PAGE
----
The Love Nest (U) has Buster putting to sea in a little barque and sailing into a baroque dream. In the famous climax of Sherlock Jnr (U), his lovelorn movie projectionist falls asleep, 'enters' the movie he's screening and becomes entrapped in its whirlwind editing. But it also proves a gratifying exercise in wish fulfilment - Keaton's character, a clueless amateur sleuth, is transformed in his dream-movie into a debonair, top-hatted master detective.
Reissued in sepia prints with witty new soundtracks (music and effects) recorded by a group of French Keaton fans, these films are partly plainly shot records of the man's own extraordinary agility, daring and physical grace, partly delighted celebrations of the medium's capacity for sleight of hand and illusion, partly bittersweet portraits of an absurd tragi-comic universe (at the end of his career, Keaton appeared in Samuel Beckett's only foray into the cinema, Film). The programme tours the country over the next few months. This weekend, meanwhile, Londoners have a chance to continue the great Keaton vs Chaplin debate, since Chaplin's City Lights plays with a live accompaniment at the Camden Parkway on Sunday (details: 071-267 7034).
The week's other monochrome American comedy is set at roughly the same period in some unidentified city haunted by a stooped, billiard-headed, pointy-eared Nosferatu lookalike. Woody Allen, who in his cod-Dostoevsky Love and Death fulsomely sent up the fatalism of 'high' literature, pays reverent tribute to German Expressionism in Shadows and Fog (15) - Threepenny Opera on the soundtrack and a travelling circus, that indispensible cliche of the weighty European art film (Bergman's Sawdust and Tinsel, Fellini, Wenders' Wings of Desire, Fellini passim), lurking in the margins as a Symbol of cinema, illusion, that sort of thing. All this Mitteleuropean gloom is combined, rather uneasily, with some decidedly late 20th-century urban-sophisticate sexual sparring. 'I've never paid for a woman before,' says Allen's timid hero visiting a brothel for the first time. 'Aw, you just think you haven't,' ripostes Jodie Foster's prostitute, quick as a whip.
This film predates Husbands and Wives, Allen's farce of marital imbroglio which was rush-released last autumn on the back of his real-life problems - who wants Art when they can have down-and-dirty scandal? But so entwined is Allen's life with his work that the parallels poke out even through the shadows and fog: here is Mia Farrow kvetching on about babies, while her partner, an artist who 'doesn't need a family' is off rollicking in another woman's arms.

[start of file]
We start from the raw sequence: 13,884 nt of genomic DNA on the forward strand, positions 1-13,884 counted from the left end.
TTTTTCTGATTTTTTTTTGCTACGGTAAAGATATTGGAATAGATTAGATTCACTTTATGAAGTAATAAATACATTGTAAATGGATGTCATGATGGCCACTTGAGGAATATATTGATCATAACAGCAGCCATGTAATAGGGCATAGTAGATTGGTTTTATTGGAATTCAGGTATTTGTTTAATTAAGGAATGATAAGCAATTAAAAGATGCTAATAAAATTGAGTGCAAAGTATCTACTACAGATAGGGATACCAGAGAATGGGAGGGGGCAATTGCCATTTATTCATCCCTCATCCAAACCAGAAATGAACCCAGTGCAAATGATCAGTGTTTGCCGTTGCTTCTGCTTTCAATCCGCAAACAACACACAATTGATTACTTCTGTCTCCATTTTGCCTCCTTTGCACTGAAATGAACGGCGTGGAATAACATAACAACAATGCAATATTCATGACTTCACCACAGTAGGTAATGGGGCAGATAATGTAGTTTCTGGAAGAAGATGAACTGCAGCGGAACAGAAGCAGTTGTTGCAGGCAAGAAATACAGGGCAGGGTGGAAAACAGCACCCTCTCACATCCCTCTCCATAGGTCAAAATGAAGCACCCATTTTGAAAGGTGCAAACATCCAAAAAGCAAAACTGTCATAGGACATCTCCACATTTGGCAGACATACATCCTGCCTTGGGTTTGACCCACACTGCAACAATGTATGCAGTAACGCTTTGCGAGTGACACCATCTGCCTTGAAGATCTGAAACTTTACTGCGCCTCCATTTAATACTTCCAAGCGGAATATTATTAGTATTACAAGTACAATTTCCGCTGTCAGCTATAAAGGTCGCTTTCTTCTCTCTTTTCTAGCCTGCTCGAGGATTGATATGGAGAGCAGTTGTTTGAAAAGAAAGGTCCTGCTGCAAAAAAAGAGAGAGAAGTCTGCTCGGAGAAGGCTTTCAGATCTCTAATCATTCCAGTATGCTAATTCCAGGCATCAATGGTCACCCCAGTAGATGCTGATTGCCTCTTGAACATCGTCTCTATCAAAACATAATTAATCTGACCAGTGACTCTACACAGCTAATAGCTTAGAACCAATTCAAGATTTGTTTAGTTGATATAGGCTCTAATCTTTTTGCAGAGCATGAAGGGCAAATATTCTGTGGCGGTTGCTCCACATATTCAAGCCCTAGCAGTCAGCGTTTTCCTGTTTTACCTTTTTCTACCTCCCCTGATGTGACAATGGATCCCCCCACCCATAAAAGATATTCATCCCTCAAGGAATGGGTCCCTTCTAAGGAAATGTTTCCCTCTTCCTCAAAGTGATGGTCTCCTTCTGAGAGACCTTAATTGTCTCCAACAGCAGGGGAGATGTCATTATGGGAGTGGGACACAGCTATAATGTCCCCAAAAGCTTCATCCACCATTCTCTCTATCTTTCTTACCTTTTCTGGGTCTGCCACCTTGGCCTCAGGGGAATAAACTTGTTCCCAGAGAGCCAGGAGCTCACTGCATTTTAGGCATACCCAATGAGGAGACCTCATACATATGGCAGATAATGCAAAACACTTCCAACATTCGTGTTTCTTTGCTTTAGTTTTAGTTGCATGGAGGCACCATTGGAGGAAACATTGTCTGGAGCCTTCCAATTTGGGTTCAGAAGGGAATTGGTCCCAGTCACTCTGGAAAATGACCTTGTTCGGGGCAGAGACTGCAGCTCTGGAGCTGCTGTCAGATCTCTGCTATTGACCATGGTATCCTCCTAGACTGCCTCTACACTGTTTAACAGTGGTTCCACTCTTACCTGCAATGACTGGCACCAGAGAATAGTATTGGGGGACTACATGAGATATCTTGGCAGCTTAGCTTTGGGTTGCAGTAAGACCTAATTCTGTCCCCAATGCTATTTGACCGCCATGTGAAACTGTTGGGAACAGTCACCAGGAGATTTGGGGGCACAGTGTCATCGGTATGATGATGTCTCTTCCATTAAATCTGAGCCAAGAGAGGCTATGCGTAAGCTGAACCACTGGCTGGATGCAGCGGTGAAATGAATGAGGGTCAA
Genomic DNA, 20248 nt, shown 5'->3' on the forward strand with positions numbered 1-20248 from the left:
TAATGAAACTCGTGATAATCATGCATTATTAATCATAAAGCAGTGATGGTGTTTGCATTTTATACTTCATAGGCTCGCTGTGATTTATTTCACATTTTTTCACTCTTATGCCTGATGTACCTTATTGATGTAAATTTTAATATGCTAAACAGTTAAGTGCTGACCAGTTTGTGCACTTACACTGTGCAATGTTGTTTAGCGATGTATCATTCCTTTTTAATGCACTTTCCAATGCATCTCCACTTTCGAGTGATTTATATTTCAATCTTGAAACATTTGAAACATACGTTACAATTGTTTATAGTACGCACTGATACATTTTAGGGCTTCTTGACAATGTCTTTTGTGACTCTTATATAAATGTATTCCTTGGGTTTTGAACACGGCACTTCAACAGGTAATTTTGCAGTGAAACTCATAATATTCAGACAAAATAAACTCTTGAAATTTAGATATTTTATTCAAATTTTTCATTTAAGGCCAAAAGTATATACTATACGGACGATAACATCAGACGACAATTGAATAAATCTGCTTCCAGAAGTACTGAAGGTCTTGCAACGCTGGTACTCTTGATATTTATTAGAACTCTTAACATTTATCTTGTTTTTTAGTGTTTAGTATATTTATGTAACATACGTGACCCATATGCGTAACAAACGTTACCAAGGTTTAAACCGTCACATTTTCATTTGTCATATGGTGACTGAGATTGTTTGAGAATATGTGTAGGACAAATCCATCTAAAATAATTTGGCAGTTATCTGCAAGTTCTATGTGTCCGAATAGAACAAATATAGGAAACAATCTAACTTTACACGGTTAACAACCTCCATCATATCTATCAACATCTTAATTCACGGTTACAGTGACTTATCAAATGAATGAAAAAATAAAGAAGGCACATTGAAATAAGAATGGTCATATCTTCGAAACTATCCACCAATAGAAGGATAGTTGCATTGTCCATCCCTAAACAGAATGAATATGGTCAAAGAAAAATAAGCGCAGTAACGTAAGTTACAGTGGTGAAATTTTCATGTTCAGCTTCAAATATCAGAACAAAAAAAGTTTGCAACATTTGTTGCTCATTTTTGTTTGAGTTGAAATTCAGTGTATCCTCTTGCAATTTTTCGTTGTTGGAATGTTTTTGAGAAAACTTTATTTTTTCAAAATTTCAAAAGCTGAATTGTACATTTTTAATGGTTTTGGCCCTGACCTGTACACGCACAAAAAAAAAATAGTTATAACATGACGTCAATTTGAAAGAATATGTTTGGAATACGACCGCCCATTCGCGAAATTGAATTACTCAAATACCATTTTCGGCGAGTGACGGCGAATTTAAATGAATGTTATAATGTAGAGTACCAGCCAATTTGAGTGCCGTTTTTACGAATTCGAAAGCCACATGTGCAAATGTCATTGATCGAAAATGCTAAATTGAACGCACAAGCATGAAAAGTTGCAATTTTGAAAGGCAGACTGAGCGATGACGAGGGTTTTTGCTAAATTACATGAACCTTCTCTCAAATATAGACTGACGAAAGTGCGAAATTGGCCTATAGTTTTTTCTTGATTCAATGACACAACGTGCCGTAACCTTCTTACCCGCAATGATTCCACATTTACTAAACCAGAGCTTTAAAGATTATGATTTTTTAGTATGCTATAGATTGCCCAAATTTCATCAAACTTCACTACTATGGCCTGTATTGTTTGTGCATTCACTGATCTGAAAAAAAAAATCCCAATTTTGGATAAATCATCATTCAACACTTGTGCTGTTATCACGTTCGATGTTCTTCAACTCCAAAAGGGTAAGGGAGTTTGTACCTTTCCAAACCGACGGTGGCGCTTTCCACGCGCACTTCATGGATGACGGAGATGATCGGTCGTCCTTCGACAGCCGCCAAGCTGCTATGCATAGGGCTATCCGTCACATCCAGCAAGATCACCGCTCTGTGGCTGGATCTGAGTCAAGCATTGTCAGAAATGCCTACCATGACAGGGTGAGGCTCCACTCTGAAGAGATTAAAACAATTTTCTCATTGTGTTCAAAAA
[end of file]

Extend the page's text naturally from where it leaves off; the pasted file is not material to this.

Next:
And there is Allen playing the innocent 'Kleinman' (little man) whose reputation is threatened by grotesque misunderstandings and mob justice. The flashes of light relief are few, though it's nice to see Allen displaying his gift for physical clowning (the scene where he smuggles an incriminating glass into his coat is a tiny gem of conspicuous furtiveness).
Much more enjoyable, in a deeply guilt-inducing sort of way, was Stay Tuned (PG), one of those isn't-television-awful films which didn't look promising: a clutch of no-name TV sitcom 'stars' (John Ritter and Pam Dawber), a lame title and a grim premise: a suburban couch-potato gets trapped inside the boob-tube. It turned out to be high-class trash. Our spud is approached by a mephistophelean salesman (Jeffrey Jones), who promises him a satellite dish to end all eyesores if he will sign on the dotted line.
Thereupon he and his wife are sucked into 'Hellvision' a 666-channel network specialising in satanic parodies with titles like Duane's Underworld, Northern Overexposure, Golden Ghouls and David Dukes of Hazard. Plus a Home Shoplifting Channel and send-ups of spaghetti Westerns, films noirs, Errol Flynn movies, rap videos, Star Trek . . . The film swipes at compulsive channel-hopping (though its own storyline seems to be aimed at people with the attention span of a gnat).
If this all sounds a bit thin, Stay Tuned is redeemed by a manic script, good special effects and production values - it's shot in wide screen, like a sci-fi epic, by Peter Hyams, the director-DOP of Outland, Capricorn One and 2010, and the snappy animated segment was supervised by Chuck Jones, of Bugs Bunny and Road Runner fame. Most of the jokes arrive intact from across the Atlantic (another index of just how Americanised our own telly schedules and cinemas are) though one somehow doubts that they'll still be delighting audiences 70 years hence.
A Zimbabwean comedy: Jit (no cert), from the director Michael Raeburn, tells of a young man's quest to win the beauteous Sofi from her Flash Harry boyfriend and to raise her 'bride price', a kind of reverse dowry. It's an upbeat, brightly-coloured, artless film, impossible to dislike, but hardly in the front ranks of African cinema.
Agnieszka Holland's Olivier Olivier (15) is a strange, brooding piece which, like her last film, Europa Europa, deals (as both titles suggest) in Doppelganger. In the earlier movie a Jew passed for a Gentile to escape the Holocaust. Here, a small French boy goes missing one day to his family's desolation. Then, ten years later, a young male prostitute claims to be the lost Olivier and re-enters their lives, acting (shades of Theorem) as a lightning-rod for their repressed anger and desire. It's a cracking story, spoiled a little by the high-octane angst of Holland's direction and a ponderous, thundering soundtrack.
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